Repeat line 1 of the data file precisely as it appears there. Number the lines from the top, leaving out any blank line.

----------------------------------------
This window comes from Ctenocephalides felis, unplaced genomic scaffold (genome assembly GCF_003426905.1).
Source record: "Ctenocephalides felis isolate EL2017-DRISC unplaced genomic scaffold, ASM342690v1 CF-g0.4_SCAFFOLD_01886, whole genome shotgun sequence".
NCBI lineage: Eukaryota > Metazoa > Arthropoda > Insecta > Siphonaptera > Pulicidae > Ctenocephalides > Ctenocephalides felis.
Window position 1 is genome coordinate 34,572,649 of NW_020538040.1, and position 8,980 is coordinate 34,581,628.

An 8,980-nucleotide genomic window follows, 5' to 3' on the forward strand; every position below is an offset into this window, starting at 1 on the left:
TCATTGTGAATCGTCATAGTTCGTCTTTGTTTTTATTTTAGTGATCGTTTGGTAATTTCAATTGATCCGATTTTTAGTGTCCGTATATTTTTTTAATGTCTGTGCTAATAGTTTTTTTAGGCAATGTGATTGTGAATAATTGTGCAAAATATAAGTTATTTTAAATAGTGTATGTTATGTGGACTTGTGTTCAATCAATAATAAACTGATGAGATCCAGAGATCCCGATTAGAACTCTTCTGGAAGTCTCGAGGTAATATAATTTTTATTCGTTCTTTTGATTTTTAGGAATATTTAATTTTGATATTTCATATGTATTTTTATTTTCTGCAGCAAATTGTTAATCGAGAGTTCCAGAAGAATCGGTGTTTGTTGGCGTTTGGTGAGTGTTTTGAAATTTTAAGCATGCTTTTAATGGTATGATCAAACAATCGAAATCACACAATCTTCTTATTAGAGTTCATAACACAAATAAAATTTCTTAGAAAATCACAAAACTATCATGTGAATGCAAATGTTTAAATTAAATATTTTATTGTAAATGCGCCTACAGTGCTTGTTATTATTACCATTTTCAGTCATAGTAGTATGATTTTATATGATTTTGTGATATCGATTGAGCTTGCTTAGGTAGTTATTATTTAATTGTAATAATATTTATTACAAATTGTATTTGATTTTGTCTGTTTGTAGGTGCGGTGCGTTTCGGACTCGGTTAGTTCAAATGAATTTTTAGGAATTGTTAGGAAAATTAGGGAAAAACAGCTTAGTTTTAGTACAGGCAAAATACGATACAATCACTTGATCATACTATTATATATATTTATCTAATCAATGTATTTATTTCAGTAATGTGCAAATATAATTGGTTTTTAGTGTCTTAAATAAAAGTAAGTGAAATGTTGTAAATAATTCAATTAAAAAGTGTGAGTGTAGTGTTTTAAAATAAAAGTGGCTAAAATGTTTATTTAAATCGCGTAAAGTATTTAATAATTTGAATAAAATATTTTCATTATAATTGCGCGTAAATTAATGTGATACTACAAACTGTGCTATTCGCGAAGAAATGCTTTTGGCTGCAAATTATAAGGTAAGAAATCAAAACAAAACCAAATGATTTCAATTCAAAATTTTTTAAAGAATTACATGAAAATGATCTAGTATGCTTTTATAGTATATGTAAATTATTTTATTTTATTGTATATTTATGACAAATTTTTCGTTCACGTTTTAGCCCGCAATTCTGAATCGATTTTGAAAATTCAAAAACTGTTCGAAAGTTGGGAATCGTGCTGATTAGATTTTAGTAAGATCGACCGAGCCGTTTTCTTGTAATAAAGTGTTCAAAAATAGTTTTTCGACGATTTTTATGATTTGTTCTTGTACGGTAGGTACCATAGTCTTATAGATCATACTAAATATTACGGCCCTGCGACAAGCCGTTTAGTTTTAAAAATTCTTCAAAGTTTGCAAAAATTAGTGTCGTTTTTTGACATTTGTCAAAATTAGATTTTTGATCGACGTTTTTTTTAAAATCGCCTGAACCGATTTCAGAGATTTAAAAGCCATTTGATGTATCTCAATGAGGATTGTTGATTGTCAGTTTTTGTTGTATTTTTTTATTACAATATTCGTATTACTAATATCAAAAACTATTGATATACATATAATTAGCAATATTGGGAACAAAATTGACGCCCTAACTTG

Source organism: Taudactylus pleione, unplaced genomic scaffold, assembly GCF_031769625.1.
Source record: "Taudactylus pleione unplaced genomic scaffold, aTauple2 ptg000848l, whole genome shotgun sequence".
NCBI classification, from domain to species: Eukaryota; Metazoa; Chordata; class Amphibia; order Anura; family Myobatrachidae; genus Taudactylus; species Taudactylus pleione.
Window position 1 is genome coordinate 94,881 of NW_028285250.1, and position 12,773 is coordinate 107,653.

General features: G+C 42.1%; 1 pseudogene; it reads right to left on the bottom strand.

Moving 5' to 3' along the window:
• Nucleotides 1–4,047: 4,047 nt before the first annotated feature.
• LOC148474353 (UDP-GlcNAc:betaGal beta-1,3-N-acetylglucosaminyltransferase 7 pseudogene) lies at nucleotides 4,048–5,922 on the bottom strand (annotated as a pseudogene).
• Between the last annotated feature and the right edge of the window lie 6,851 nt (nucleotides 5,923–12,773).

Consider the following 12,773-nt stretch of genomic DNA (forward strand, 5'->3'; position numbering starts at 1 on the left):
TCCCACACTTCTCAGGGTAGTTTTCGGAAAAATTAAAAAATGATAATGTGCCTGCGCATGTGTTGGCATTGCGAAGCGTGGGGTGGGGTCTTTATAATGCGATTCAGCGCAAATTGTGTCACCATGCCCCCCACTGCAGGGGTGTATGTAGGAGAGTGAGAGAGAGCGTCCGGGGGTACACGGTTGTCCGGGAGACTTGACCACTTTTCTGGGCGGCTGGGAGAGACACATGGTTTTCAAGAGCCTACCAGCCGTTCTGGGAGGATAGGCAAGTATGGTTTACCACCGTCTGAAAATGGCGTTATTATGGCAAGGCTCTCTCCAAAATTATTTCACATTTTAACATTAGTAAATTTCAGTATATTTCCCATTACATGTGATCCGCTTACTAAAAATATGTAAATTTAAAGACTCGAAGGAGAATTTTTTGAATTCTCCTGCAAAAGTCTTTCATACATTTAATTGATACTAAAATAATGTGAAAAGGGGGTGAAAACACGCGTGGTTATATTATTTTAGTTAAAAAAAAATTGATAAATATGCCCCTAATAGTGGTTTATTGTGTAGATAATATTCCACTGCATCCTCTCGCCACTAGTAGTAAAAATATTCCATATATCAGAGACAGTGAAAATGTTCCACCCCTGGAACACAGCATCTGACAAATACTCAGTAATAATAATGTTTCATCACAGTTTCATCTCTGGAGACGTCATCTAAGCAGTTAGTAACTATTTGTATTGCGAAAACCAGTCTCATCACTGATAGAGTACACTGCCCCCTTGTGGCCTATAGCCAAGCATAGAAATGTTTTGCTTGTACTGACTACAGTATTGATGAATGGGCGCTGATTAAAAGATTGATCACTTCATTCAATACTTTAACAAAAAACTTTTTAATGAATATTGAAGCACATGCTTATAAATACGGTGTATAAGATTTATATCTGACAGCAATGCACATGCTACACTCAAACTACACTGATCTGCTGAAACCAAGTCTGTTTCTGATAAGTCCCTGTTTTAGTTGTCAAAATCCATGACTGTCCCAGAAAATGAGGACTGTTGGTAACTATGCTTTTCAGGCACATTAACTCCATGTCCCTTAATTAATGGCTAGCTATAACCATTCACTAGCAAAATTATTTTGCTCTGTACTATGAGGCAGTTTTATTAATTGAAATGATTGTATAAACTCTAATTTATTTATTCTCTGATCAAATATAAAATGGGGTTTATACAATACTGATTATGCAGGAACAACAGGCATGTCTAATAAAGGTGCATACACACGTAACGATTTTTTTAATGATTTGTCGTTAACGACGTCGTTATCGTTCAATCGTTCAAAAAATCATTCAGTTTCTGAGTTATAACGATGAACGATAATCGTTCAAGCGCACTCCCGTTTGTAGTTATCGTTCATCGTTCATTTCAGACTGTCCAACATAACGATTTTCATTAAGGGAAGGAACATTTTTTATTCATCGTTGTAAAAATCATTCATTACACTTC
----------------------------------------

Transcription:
This window comes from Ctenocephalides felis, unplaced genomic scaffold (genome assembly GCF_003426905.1).